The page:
Japan – positioning for the end game by Titan Investment Partners

4 mins. to read

Last week, in what should have been an expected announcement and not all too surprising, Japan in fact shocked the world when announcing the latest number from its national debt. It seems 16 digits are now needed to express Japan’s debt and which stands at 1,008,600,000,000,000 Yen – that’s right, a quadrillion yen! We are all going to need a bigger calculator going forward when dealing with Japan.

At current exchange rates, the number translates to €7.85 trillion, $10.47 trillion, or in good ol’ pounds – £6.75 trillion. It represents a staggering 230pc of GDP and is more than five times bigger than the actual British economy. In fact, it is bigger than the economies of Germany, Britain, France, and Spain combined!

While the absolute numbers may seem shocking to investors, it seems that the rating agencies prefer to ignore them, similar to what they did with mortgage securities in the run upto the financial crisis… Unbelievably, many agencies still attribute the country with a sovereign rating as high as AA-. Yields on 10-year government bonds still remain at a low rate of 0.76%. The million, no quadrillion dollar question is – does the current rate reflect the risks deriving from a country which is spending a massive portion of its government revenues in interest payments?

Japan needs a plan, and a credible one at that to control its public finances. But, the current Abenesyan, which is an extreme form of Keynesian policy that is presently being undertaken is, in the eyes of many, in particular one Kyle Bass, now leading the country to a point of no return.

Monetary policy has been ineffective for more than a decade now – a decade in which the central bank has repeatedly tried to inflate prices artificially but has, in the process, just increased its total assets from 70 billion yen in 2000 to the current 197 trillion. Fiscal policy also hasn’t succeeded and is in fact the main culprit that has contributed to the huge load of debt the country now runs.

Japan has, so far, been able to avoid a fully fledged debt crisis because the vast majority of its debt is held domestically and interest rates are low but, if rates rise, something that Abenomics will, if it is successful, inevitability result in as inflation returns, things may change very quickly. Were the markets to lose faith in Japan’s ability to service its debt, even though the holders of it are largely its own people, then we could be staring down one of the biggest debt crisis ever seen on the planet as Japan is the third largest world economy. Capital flight would make the Lehman’s crisis look like a Japanese tea party!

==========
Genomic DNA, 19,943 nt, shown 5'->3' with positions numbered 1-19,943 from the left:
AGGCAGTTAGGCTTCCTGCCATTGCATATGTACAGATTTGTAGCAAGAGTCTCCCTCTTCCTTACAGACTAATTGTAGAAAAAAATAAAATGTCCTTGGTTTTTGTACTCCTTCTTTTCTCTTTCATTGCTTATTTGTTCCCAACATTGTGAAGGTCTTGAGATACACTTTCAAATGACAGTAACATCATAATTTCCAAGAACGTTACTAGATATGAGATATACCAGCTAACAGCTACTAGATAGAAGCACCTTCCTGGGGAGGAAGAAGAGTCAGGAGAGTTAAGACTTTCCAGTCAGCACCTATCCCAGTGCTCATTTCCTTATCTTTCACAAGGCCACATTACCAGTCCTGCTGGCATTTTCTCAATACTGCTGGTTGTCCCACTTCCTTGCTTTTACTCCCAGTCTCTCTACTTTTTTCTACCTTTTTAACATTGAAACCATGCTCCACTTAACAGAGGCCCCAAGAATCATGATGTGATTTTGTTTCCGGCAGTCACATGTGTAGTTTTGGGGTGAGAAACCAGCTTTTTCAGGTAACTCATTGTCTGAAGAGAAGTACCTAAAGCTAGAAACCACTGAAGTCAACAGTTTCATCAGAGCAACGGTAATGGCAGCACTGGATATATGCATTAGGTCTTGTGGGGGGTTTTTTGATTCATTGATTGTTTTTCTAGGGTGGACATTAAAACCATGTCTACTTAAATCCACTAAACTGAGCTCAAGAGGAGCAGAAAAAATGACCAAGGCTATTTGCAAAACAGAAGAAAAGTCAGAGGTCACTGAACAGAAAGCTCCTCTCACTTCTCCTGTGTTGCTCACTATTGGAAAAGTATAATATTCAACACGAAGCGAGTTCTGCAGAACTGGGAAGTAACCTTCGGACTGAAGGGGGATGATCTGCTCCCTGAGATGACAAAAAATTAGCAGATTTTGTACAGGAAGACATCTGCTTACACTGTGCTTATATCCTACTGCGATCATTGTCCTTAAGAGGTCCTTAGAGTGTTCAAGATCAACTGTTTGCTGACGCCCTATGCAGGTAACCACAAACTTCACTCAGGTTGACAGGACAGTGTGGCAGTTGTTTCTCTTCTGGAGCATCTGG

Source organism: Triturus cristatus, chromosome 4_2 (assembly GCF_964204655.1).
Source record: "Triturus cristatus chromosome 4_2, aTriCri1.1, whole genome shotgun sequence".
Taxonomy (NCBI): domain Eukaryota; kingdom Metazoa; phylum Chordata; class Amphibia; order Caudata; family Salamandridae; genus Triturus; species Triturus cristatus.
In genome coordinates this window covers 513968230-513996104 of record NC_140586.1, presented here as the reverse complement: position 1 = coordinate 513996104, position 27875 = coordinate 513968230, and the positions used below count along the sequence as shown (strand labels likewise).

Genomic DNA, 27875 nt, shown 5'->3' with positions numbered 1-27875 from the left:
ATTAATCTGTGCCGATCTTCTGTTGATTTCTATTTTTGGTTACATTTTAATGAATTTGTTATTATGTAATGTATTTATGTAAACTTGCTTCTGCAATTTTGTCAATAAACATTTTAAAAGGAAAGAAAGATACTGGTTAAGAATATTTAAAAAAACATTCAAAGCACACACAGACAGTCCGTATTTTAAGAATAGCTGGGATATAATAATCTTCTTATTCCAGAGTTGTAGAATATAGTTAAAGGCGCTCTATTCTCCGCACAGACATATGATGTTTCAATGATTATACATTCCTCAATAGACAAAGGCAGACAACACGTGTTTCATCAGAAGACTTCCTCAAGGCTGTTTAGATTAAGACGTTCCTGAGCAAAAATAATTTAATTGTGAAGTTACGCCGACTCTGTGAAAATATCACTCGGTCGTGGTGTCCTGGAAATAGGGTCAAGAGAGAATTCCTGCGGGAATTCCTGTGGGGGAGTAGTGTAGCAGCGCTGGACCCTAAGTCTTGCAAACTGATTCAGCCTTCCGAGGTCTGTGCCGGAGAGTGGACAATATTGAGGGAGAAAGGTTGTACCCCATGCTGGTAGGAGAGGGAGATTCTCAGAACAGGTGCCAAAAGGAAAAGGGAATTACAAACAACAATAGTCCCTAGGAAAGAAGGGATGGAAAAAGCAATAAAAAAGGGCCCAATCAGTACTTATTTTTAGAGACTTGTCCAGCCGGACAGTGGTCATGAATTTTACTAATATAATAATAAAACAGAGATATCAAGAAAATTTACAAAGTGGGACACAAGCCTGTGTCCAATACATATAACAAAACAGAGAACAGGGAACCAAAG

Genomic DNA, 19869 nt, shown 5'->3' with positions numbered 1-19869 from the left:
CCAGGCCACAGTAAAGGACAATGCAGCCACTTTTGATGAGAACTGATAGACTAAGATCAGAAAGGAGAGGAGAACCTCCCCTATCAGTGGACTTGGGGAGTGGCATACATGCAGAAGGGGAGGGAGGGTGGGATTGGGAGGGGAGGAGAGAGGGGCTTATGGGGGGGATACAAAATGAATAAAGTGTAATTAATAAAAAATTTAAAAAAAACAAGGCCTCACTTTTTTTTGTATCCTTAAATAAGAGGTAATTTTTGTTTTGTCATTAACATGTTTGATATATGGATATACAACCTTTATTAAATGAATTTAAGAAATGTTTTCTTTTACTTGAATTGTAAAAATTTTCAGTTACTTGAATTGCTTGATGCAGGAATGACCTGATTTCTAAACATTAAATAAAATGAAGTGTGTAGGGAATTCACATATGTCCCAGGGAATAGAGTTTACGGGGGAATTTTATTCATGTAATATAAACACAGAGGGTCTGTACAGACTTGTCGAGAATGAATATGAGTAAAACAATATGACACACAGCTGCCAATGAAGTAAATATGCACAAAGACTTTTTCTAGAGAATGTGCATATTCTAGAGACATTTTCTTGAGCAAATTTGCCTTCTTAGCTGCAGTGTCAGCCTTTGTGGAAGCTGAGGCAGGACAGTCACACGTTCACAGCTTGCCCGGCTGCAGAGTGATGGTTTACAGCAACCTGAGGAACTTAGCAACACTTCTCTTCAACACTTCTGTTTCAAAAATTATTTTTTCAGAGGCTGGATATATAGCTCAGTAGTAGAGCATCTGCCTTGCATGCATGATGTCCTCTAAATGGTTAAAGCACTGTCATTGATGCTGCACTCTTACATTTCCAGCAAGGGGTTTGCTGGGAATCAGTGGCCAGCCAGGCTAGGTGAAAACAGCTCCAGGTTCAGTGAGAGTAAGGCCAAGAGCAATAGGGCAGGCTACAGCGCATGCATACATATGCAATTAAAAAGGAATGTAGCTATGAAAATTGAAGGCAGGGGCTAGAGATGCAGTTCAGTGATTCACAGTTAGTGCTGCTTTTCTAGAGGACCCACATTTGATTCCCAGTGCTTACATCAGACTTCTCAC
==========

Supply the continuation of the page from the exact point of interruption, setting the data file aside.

Shinzo Abe will, somehow, need to address Japan’s fiscal problem and decide whether to increase consumption taxes or not. If he doesn’t do anything, ratings agencies will start downgrading the country’s debt quality. Even if most debt is held domestically, interest rates will rise and as debt expires it will be ever more costly for the government to refinance debt. It has been estimated that for each one-percentage point increase in interest rates, big banks would incur mark-to-market costs (read losses) equivalent to 10% of tier one capital. At the same time, higher interest rates would swallow government revenues to a point where it would be impossible to repay interest, let alone the principal on the debt pile itself. In contrast, if Abe tries to increase taxes instead, then just say ciao to growth… Past history also shows that under such circumstances, debt to GDP tends to increase. The picture doesn’t look good to many.

Japan seems to be in a lose-lose situation as it may in fact be too late for the country to solve its debt problem. The only route seemingly left to go down now is for the central bank to keep buying government debt at the current rate (sound familiar?). If things derail and interest rates rise anyway, then the BOJ may buy even more debt, something like 100% of all government new issues and eventually all the debt that other institutions want to get rid off. This way it is possible to keep the interest rate low, with a massive cash injection. Off course, this is banana republic economics and the yen would collapse. But, if the yen collapsed, miraculously the Govt debt burden would have been inflated away. Of course, Japan’s people will be left to pick up the pieces and as a major oil importer, we are not sure what that would do to the economy… Inflation would spiral higher and higher beyond the point of no return. What’s Japanese for “Weimar Republic”…?

How do you benefit/profit from such a scenario? Well it may seem odd to suggest buying the stock market in the face of such an outlook but if you have monitored other banana republic economies which descend into hyper inflation, you’ll know that the nominal index level of its stock market, like everything else, rises dramatically in yen terms. Usefully, when spread betting on the Nikkei, the yen hedge is actually embedded in the price when dealing in sterling.

At Titan, we plan to reposition ourselves for the “Japanese scenario” over coming months, having kept out of the market this last few months following our prediction of a sharp collapse (see here – http://www.spreadbetmagazine.com/blog/the-japanese-bubble-reaches-new-technical-extremes.html). If you want to join us on this trade, click the banner below for more details on our Global Macro Fund.

R Jennings, CFA. Titan Investment Partners.

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